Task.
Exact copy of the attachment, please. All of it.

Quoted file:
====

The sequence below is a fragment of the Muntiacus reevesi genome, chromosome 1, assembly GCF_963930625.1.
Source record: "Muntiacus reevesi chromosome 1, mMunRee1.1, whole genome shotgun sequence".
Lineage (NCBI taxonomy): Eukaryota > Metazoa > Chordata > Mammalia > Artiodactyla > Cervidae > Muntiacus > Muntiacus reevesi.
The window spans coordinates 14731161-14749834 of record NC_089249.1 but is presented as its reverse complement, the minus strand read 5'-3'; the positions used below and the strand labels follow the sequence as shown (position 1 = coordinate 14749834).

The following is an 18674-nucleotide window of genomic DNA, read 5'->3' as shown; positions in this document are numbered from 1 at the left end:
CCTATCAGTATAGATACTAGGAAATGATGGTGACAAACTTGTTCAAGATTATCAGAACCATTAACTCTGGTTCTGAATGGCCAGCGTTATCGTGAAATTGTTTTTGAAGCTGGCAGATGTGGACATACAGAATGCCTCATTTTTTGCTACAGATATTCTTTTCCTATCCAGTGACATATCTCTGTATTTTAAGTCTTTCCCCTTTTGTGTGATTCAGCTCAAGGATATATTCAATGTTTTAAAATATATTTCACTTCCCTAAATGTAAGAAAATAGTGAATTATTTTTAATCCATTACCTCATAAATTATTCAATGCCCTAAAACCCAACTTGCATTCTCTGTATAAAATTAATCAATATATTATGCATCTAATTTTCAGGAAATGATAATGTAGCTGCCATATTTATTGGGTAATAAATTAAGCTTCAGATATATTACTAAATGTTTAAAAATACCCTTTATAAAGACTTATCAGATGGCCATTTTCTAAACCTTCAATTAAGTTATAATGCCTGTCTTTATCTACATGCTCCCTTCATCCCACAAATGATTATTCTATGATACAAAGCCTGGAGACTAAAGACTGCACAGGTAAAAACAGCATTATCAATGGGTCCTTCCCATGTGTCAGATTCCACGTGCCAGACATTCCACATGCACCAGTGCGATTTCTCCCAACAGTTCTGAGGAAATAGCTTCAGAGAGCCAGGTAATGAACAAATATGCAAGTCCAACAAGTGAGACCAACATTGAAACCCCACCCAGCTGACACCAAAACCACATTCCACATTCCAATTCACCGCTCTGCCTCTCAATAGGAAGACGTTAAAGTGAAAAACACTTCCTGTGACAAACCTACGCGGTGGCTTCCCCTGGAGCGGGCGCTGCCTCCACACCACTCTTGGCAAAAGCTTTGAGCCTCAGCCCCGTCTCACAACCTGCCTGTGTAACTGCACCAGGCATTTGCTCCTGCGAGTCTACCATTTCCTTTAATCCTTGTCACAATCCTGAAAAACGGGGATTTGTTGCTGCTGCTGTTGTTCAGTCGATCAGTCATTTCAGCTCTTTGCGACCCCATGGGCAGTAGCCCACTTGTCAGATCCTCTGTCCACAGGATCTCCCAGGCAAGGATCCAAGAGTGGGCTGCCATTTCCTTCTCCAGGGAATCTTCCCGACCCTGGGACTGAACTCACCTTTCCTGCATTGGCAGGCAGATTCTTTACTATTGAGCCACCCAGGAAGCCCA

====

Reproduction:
The sequence below is a fragment of the Muntiacus reevesi genome, chromosome 1, assembly GCF_963930625.1.
Source record: "Muntiacus reevesi chromosome 1, mMunRee1.1, whole genome shotgun sequence".
Lineage (NCBI taxonomy): Eukaryota > Metazoa > Chordata > Mammalia > Artiodactyla > Cervidae > Muntiacus > Muntiacus reevesi.
The window spans coordinates 14731161-14749834 of record NC_089249.1 but is presented as its reverse complement, the minus strand read 5'-3'; the positions used below and the strand labels follow the sequence as shown (position 1 = coordinate 14749834).

The following is an 18674-nucleotide window of genomic DNA, read 5'->3' as shown; positions in this document are numbered from 1 at the left end:
CCTATCAGTATAGATACTAGGAAATGATGGTGACAAACTTGTTCAAGATTATCAGAACCATTAACTCTGGTTCTGAATGGCCAGCGTTATCGTGAAATTGTTTTTGAAGCTGGCAGATGTGGACATACAGAATGCCTCATTTTTTGCTACAGATATTCTTTTCCTATCCAGTGACATATCTCTGTATTTTAAGTCTTTCCCCTTTTGTGTGATTCAGCTCAAGGATATATTCAATGTTTTAAAATATATTTCACTTCCCTAAATGTAAGAAAATAGTGAATTATTTTTAATCCATTACCTCATAAATTATTCAATGCCCTAAAACCCAACTTGCATTCTCTGTATAAAATTAATCAATATATTATGCATCTAATTTTCAGGAAATGATAATGTAGCTGCCATATTTATTGGGTAATAAATTAAGCTTCAGATATATTACTAAATGTTTAAAAATACCCTTTATAAAGACTTATCAGATGGCCATTTTCTAAACCTTCAATTAAGTTATAATGCCTGTCTTTATCTACATGCTCCCTTCATCCCACAAATGATTATTCTATGATACAAAGCCTGGAGACTAAAGACTGCACAGGTAAAAACAGCATTATCAATGGGTCCTTCCCATGTGTCAGATTCCACGTGCCAGACATTCCACATGCACCAGTGCGATTTCTCCCAACAGTTCTGAGGAAATAGCTTCAGAGAGCCAGGTAATGAACAAATATGCAAGTCCAACAAGTGAGACCAACATTGAAACCCCACCCAGCTGACACCAAAACCACATTCCACATTCCAATTCACCGCTCTGCCTCTCAATAGGAAGACGTTAAAGTGAAAAACACTTCCTGTGACAAACCTACGCGGTGGCTTCCCCTGGAGCGGGCGCTGCCTCCACACCACTCTTGGCAAAAGCTTTGAGCCTCAGCCCCGTCTCACAACCTGCCTGTGTAACTGCACCAGGCATTTGCTCCTGCGAGTCTACCATTTCCTTTAATCCTTGTCACAATCCTGAAAAACGGGGATTTGTTGCTGCTGCTGTTGTTCAGTCGATCAGTCATTTCAGCTCTTTGCGACCCCATGGGCAGTAGCCCACTTGTCAGATCCTCTGTCCACAGGATCTCCCAGGCAAGGATCCAAGAGTGGGCTGCCATTTCCTTCTCCAGGGAATCTTCCCGACCCTGGGACTGAACTCACCTTTCCTGCATTGGCAGGCAGATTCTTTACTATTGAGCCACCCAGGAAGCCCA